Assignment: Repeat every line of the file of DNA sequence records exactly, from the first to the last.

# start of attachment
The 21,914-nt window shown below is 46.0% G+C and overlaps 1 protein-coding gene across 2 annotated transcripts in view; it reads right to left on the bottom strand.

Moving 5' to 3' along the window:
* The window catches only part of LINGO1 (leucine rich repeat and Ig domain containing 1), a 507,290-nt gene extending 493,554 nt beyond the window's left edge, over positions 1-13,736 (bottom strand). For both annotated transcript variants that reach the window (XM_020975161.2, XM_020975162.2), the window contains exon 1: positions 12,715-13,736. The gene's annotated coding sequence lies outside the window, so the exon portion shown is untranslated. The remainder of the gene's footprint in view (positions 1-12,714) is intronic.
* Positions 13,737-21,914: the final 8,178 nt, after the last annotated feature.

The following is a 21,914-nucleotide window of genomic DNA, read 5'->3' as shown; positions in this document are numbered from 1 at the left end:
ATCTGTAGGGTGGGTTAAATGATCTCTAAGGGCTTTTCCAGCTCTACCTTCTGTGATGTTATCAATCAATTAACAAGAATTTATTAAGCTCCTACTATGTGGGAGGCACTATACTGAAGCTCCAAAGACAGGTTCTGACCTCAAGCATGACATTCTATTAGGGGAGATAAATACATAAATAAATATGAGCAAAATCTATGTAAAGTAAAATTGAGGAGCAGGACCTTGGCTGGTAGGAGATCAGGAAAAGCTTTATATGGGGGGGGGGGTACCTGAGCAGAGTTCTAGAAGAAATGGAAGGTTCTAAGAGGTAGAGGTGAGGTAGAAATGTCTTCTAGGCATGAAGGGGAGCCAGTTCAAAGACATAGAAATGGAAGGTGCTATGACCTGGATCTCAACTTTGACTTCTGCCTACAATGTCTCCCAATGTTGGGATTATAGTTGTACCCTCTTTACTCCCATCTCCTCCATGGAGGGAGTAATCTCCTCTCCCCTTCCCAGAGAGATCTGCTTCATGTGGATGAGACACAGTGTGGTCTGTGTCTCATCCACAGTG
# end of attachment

The 21,914-nt window shown below is 46.0% G+C and overlaps 1 protein-coding gene across 2 annotated transcripts in view; it reads right to left on the bottom strand.

Moving 5' to 3' along the window:
* The window catches only part of LINGO1 (leucine rich repeat and Ig domain containing 1), a 507,290-nt gene extending 493,554 nt beyond the window's left edge, over positions 1-13,736 (bottom strand). For both annotated transcript variants that reach the window (XM_020975161.2, XM_020975162.2), the window contains exon 1: positions 12,715-13,736. The gene's annotated coding sequence lies outside the window, so the exon portion shown is untranslated. The remainder of the gene's footprint in view (positions 1-12,714) is intronic.
* Positions 13,737-21,914: the final 8,178 nt, after the last annotated feature.

The following is a 21,914-nucleotide window of genomic DNA, read 5'->3' as shown; positions in this document are numbered from 1 at the left end:
ATCTGTAGGGTGGGTTAAATGATCTCTAAGGGCTTTTCCAGCTCTACCTTCTGTGATGTTATCAATCAATTAACAAGAATTTATTAAGCTCCTACTATGTGGGAGGCACTATACTGAAGCTCCAAAGACAGGTTCTGACCTCAAGCATGACATTCTATTAGGGGAGATAAATACATAAATAAATATGAGCAAAATCTATGTAAAGTAAAATTGAGGAGCAGGACCTTGGCTGGTAGGAGATCAGGAAAAGCTTTATATGGGGGGGGGGGTACCTGAGCAGAGTTCTAGAAGAAATGGAAGGTTCTAAGAGGTAGAGGTGAGGTAGAAATGTCTTCTAGGCATGAAGGGGAGCCAGTTCAAAGACATAGAAATGGAAGGTGCTATGACCTGGATCTCAACTTTGACTTCTGCCTACAATGTCTCCCAATGTTGGGATTATAGTTGTACCCTCTTTACTCCCATCTCCTCCATGGAGGGAGTAATCTCCTCTCCCCTTCCCAGAGAGATCTGCTTCATGTGGATGAGACACAGTGTGGTCTGTGTCTCATCCACAGTG